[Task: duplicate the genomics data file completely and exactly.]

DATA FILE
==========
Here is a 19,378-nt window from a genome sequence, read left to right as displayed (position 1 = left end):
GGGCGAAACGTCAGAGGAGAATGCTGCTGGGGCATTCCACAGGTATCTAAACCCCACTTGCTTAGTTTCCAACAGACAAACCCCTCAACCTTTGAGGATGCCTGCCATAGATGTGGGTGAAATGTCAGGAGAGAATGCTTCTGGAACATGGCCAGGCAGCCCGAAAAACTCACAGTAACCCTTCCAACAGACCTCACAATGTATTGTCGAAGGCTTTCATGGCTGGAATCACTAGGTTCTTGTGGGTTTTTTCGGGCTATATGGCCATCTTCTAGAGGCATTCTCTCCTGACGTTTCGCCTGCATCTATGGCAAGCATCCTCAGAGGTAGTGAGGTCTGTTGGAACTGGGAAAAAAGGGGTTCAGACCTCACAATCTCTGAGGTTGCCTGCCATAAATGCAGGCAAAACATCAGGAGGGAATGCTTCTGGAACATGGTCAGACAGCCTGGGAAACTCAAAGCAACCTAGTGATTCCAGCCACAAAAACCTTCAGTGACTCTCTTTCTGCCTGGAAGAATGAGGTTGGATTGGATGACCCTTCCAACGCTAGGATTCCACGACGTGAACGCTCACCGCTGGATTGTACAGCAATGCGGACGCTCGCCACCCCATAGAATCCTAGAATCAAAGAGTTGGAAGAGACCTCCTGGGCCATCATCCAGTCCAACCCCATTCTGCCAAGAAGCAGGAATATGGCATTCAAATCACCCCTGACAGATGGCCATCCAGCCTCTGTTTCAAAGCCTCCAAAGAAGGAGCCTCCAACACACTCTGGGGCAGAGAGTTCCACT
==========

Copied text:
Here is a 19,378-nt window from a genome sequence, read left to right as displayed (position 1 = left end):
GGGCGAAACGTCAGAGGAGAATGCTGCTGGGGCATTCCACAGGTATCTAAACCCCACTTGCTTAGTTTCCAACAGACAAACCCCTCAACCTTTGAGGATGCCTGCCATAGATGTGGGTGAAATGTCAGGAGAGAATGCTTCTGGAACATGGCCAGGCAGCCCGAAAAACTCACAGTAACCCTTCCAACAGACCTCACAATGTATTGTCGAAGGCTTTCATGGCTGGAATCACTAGGTTCTTGTGGGTTTTTTCGGGCTATATGGCCATCTTCTAGAGGCATTCTCTCCTGACGTTTCGCCTGCATCTATGGCAAGCATCCTCAGAGGTAGTGAGGTCTGTTGGAACTGGGAAAAAAGGGGTTCAGACCTCACAATCTCTGAGGTTGCCTGCCATAAATGCAGGCAAAACATCAGGAGGGAATGCTTCTGGAACATGGTCAGACAGCCTGGGAAACTCAAAGCAACCTAGTGATTCCAGCCACAAAAACCTTCAGTGACTCTCTTTCTGCCTGGAAGAATGAGGTTGGATTGGATGACCCTTCCAACGCTAGGATTCCACGACGTGAACGCTCACCGCTGGATTGTACAGCAATGCGGACGCTCGCCACCCCATAGAATCCTAGAATCAAAGAGTTGGAAGAGACCTCCTGGGCCATCATCCAGTCCAACCCCATTCTGCCAAGAAGCAGGAATATGGCATTCAAATCACCCCTGACAGATGGCCATCCAGCCTCTGTTTCAAAGCCTCCAAAGAAGGAGCCTCCAACACACTCTGGGGCAGAGAGTTCCACT